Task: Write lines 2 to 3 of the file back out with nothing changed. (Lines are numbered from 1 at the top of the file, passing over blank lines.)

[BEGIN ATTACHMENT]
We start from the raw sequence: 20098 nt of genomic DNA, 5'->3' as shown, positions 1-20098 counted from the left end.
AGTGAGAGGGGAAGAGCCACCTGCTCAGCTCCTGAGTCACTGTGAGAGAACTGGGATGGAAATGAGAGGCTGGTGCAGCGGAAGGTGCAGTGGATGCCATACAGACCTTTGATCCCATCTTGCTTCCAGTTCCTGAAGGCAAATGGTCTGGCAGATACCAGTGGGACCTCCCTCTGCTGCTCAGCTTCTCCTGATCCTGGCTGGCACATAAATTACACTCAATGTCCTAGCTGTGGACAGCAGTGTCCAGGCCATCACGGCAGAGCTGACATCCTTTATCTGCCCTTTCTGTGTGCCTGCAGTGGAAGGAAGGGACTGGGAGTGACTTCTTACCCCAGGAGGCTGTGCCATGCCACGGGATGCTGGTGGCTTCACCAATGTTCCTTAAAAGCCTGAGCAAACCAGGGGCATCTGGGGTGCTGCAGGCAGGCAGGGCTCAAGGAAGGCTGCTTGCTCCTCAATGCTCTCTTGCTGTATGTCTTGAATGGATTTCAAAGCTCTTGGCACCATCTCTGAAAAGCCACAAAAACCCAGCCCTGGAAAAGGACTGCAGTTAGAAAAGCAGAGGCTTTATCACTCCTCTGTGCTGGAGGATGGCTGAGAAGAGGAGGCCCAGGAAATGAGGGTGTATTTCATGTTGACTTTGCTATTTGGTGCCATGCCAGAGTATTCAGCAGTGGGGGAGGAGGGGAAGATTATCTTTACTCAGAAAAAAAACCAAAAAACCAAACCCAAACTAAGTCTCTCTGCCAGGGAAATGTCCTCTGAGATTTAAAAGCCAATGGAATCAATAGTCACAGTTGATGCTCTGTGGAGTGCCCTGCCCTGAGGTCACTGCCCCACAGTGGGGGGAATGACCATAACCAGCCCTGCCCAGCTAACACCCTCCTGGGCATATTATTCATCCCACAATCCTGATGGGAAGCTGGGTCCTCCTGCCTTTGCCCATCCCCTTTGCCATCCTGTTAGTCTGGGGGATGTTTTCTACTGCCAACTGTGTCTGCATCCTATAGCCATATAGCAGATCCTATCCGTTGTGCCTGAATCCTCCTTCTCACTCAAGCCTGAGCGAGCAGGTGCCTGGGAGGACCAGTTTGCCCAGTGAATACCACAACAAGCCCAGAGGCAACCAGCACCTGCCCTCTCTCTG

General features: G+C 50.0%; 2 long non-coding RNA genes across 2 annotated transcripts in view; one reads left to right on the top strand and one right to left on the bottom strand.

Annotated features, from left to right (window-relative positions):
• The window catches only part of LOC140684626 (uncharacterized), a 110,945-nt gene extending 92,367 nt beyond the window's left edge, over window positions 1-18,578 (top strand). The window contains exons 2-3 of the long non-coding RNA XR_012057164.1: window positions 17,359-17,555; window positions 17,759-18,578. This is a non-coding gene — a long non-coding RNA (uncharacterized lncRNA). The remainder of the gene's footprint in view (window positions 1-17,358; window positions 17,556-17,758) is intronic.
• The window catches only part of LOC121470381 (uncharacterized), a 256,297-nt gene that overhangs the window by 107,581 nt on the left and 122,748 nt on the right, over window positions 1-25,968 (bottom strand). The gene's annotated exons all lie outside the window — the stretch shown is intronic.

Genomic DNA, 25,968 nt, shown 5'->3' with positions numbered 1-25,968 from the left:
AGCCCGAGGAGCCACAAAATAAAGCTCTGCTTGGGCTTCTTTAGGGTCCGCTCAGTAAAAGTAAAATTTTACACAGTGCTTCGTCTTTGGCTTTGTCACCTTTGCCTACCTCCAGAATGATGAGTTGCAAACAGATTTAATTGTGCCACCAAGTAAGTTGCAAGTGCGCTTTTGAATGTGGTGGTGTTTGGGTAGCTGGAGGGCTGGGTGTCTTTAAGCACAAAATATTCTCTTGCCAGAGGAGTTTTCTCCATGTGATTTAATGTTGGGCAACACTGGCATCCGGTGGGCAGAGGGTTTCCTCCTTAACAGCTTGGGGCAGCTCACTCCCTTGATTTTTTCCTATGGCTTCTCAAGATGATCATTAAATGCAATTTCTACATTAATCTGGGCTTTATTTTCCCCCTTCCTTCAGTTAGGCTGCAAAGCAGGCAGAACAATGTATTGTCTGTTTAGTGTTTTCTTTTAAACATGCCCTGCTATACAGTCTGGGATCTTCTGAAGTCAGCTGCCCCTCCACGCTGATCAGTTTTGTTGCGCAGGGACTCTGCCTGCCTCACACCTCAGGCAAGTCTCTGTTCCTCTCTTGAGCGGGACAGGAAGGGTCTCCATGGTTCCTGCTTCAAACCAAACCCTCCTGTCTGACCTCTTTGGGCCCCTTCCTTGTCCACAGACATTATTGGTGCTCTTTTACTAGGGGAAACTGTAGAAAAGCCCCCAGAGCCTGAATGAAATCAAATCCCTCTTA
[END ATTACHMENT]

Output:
AGTGAGAGGGGAAGAGCCACCTGCTCAGCTCCTGAGTCACTGTGAGAGAACTGGGATGGAAATGAGAGGCTGGTGCAGCGGAAGGTGCAGTGGATGCCATACAGACCTTTGATCCCATCTTGCTTCCAGTTCCTGAAGGCAAATGGTCTGGCAGATACCAGTGGGACCTCCCTCTGCTGCTCAGCTTCTCCTGATCCTGGCTGGCACATAAATTACACTCAATGTCCTAGCTGTGGACAGCAGTGTCCAGGCCATCACGGCAGAGCTGACATCCTTTATCTGCCCTTTCTGTGTGCCTGCAGTGGAAGGAAGGGACTGGGAGTGACTTCTTACCCCAGGAGGCTGTGCCATGCCACGGGATGCTGGTGGCTTCACCAATGTTCCTTAAAAGCCTGAGCAAACCAGGGGCATCTGGGGTGCTGCAGGCAGGCAGGGCTCAAGGAAGGCTGCTTGCTCCTCAATGCTCTCTTGCTGTATGTCTTGAATGGATTTCAAAGCTCTTGGCACCATCTCTGAAAAGCCACAAAAACCCAGCCCTGGAAAAGGACTGCAGTTAGAAAAGCAGAGGCTTTATCACTCCTCTGTGCTGGAGGATGGCTGAGAAGAGGAGGCCCAGGAAATGAGGGTGTATTTCATGTTGACTTTGCTATTTGGTGCCATGCCAGAGTATTCAGCAGTGGGGGAGGAGGGGAAGATTATCTTTACTCAGAAAAAAAACCAAAAAACCAAACCCAAACTAAGTCTCTCTGCCAGGGAAATGTCCTCTGAGATTTAAAAGCCAATGGAATCAATAGTCACAGTTGATGCTCTGTGGAGTGCCCTGCCCTGAGGTCACTGCCCCACAGTGGGGGGAATGACCATAACCAGCCCTGCCCAGCTAACACCCTCCTGGGCATATTATTCATCCCACAATCCTGATGGGAAGCTGGGTCCTCCTGCCTTTGCCCATCCCCTTTGCCATCCTGTTAGTCTGGGGGATGTTTTCTACTGCCAACTGTGTCTGCATCCTATAGCCATATAGCAGATCCTATCCGTTGTGCCTGAATCCTCCTTCTCACTCAAGCCTGAGCGAGCAGGTGCCTGGGAGGACCAGTTTGCCCAGTGAATACCACAACAAGCCCAGAGGCAACCAGCACCTGCCCTCTCTCTG

General features: G+C 50.0%; 2 long non-coding RNA genes across 2 annotated transcripts in view; one reads left to right on the top strand and one right to left on the bottom strand.